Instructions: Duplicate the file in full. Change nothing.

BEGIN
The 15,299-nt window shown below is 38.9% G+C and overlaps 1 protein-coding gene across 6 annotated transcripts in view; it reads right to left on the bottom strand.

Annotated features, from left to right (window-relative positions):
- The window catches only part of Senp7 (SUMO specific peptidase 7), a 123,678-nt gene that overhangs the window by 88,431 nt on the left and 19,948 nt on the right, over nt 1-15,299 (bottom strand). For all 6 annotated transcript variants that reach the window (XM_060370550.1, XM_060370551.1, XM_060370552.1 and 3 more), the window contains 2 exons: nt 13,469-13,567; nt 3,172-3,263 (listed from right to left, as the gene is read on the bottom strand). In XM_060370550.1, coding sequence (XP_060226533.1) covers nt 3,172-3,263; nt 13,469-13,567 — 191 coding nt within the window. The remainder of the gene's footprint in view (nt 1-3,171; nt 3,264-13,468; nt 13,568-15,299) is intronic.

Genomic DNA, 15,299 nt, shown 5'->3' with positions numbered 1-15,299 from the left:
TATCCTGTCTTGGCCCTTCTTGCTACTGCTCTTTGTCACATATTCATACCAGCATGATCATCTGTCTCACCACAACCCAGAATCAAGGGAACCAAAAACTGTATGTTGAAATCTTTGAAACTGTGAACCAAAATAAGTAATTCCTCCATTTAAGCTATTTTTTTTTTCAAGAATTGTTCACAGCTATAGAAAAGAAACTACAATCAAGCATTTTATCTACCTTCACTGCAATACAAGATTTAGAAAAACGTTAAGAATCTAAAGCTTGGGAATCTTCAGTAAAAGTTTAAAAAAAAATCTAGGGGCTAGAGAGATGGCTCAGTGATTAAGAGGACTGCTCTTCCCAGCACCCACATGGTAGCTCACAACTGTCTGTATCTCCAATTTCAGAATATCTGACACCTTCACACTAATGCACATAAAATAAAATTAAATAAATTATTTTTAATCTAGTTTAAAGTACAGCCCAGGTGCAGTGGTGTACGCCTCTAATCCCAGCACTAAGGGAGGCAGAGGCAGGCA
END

The 15,299-nt window shown below is 38.9% G+C and overlaps 1 protein-coding gene across 6 annotated transcripts in view; it reads right to left on the bottom strand.

Annotated features, from left to right (window-relative positions):
- The window catches only part of Senp7 (SUMO specific peptidase 7), a 123,678-nt gene that overhangs the window by 88,431 nt on the left and 19,948 nt on the right, over nt 1-15,299 (bottom strand). For all 6 annotated transcript variants that reach the window (XM_060370550.1, XM_060370551.1, XM_060370552.1 and 3 more), the window contains 2 exons: nt 13,469-13,567; nt 3,172-3,263 (listed from right to left, as the gene is read on the bottom strand). In XM_060370550.1, coding sequence (XP_060226533.1) covers nt 3,172-3,263; nt 13,469-13,567 — 191 coding nt within the window. The remainder of the gene's footprint in view (nt 1-3,171; nt 3,264-13,468; nt 13,568-15,299) is intronic.

Genomic DNA, 15,299 nt, shown 5'->3' with positions numbered 1-15,299 from the left:
TATCCTGTCTTGGCCCTTCTTGCTACTGCTCTTTGTCACATATTCATACCAGCATGATCATCTGTCTCACCACAACCCAGAATCAAGGGAACCAAAAACTGTATGTTGAAATCTTTGAAACTGTGAACCAAAATAAGTAATTCCTCCATTTAAGCTATTTTTTTTTTCAAGAATTGTTCACAGCTATAGAAAAGAAACTACAATCAAGCATTTTATCTACCTTCACTGCAATACAAGATTTAGAAAAACGTTAAGAATCTAAAGCTTGGGAATCTTCAGTAAAAGTTTAAAAAAAAATCTAGGGGCTAGAGAGATGGCTCAGTGATTAAGAGGACTGCTCTTCCCAGCACCCACATGGTAGCTCACAACTGTCTGTATCTCCAATTTCAGAATATCTGACACCTTCACACTAATGCACATAAAATAAAATTAAATAAATTATTTTTAATCTAGTTTAAAGTACAGCCCAGGTGCAGTGGTGTACGCCTCTAATCCCAGCACTAAGGGAGGCAGAGGCAGGCA